In its third attempt to pass a facility bond, Castle Rock School District is preparing a $34.7 million measure to build a new middle school and fund maintenance and upgrades at the elementary school.
The measure, which is about $8 million less than the district’s previous attempts, will appear on ballots in a special election in February.
“The emphasis on going with a lower number is to put less burden on the taxpayers,” said Jessica Lakey, chair of the district’s facility advisory committee.
The $42.4 million measures that ran in April 2018 and November 2018 elections fell well short of the 60% supermajority approval rating needed to pass a bond. In the second election, the approval rating dropped almost 10 percentage points, earning only 47% “yes” votes.
Early estimates predict the new bond would cost voters about $1.70 per $1,000 of assessed property value, or about $425 annually on a $250,000 home over 21 years. That’s about $260 less per year on a $250,000 home than the previous measures would have cost.
District officials also expect to get about $15 million in state match, which would bring the total amount available for construction projects to $50 million. A cost breakdown for individual project was not immediately available last week.
To “shave off” costs from the last bond, the district decided to abandon previous plans to renovate the high school. That was a secondary focus of the first two bond proposals, which also would have built a new middle school and provided some upgrades at the elementary school.
Instead, this bond will focus on creating “shared spaces” in the middle school building that high school students can also use. For example, the two schools could share a cafeteria, library or science labs, Lakey said.
“While we aren’t going to touch the high school building itself, (shared spaces are) something we are wanting high schoolers and the community to be able to use,” Lakey said.
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Superintendent Ryan Greene said the district is also creating a “long-term plan” to update the high school, including the possibility of seeking another bond in 2026 or 2032 for that purpose.
“It’s not just about a one-fix middle school. We need to upgrade our facilities, and that includes every building, so having conversations about 2026 and 2032 … are great opportunities for us to be able to talk about this,” Greene said.
At nearly 70 years old, the middle school is one of the oldest buildings in the district and well on its way to exceeding capacity limits. Already the district is planning to add two or three portables at the middle school next year to accommodate a sharp rise in student population, Greene said.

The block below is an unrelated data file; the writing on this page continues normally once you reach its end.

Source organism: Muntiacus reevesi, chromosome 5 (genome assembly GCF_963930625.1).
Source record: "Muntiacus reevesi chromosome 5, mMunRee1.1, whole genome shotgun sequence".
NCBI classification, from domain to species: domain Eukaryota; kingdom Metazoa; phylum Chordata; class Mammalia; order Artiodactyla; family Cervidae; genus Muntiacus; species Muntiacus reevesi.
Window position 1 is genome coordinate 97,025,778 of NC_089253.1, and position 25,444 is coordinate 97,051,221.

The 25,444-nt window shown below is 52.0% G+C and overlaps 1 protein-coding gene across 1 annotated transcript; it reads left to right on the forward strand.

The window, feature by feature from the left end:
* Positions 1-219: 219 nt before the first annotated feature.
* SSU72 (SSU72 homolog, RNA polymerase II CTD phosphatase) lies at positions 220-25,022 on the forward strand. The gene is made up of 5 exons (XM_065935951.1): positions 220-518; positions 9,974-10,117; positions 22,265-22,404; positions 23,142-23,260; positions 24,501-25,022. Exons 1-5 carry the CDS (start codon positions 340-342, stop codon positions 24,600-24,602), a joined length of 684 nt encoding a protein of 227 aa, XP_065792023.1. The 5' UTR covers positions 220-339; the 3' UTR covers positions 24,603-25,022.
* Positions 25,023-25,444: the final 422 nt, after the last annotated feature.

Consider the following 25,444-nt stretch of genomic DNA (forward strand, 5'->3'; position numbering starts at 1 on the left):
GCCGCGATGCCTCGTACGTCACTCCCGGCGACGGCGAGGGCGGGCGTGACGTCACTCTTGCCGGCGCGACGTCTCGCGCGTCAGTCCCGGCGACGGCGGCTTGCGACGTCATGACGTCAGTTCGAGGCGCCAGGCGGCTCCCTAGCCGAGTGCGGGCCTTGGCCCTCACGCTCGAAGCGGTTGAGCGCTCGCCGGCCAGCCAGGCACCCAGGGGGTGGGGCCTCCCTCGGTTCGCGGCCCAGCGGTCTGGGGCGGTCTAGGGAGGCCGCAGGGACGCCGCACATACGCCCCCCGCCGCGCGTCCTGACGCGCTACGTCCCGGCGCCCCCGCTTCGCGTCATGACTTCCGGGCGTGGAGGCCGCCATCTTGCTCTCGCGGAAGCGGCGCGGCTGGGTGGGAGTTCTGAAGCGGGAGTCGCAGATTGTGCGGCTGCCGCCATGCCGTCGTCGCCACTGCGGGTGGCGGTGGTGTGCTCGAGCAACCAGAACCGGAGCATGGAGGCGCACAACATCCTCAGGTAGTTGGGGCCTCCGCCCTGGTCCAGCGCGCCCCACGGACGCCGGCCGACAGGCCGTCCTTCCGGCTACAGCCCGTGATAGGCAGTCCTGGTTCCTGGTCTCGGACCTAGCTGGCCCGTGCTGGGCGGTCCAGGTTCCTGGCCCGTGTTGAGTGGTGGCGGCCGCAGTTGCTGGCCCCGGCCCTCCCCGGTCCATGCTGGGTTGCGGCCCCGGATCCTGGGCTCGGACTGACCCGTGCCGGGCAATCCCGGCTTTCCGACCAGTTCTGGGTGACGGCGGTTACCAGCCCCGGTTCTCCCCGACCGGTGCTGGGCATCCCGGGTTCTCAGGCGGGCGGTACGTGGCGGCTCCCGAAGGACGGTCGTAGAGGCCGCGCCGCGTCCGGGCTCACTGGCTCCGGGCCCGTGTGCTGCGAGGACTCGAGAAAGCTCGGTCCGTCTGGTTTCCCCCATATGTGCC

“We have a 7.5% growth (rate) in our school district because people want to live here. ... but when you add that many kids, you have to keep up with the growth and find a way to put your district in a situation where the school systems are adequate for the growth,” he said.
The district also wants the bond to update its elementary school with maintenance projects, such as roofing repairs or HVAC replacements. Most of the maintenance projects are planned for the intermediate school wing that houses third, fourth and fifth grades. That portion of the building is older and has greater needs, Greene said.
He noted that the primary wing for kindergarten, first and second grades was updated more recently with the district’s last successful bond, which passed almost 20 years ago. Payments on that measure concluded in 2010.
The district’s facility advisory committee hosted a “pre-bond” information session Wednesday to offer an early look at the bond to voters. Nearly 80 people attended, Greene said.
“I think the community turned out really well for this thing because I think — and I heard people say this — it is the most transparent we’ve been as far as the bond and we we are doing with it,” Greene said. “When you hear those comments, you feel really good about what we are doing … and you hope that’s enough to get the supermajority.”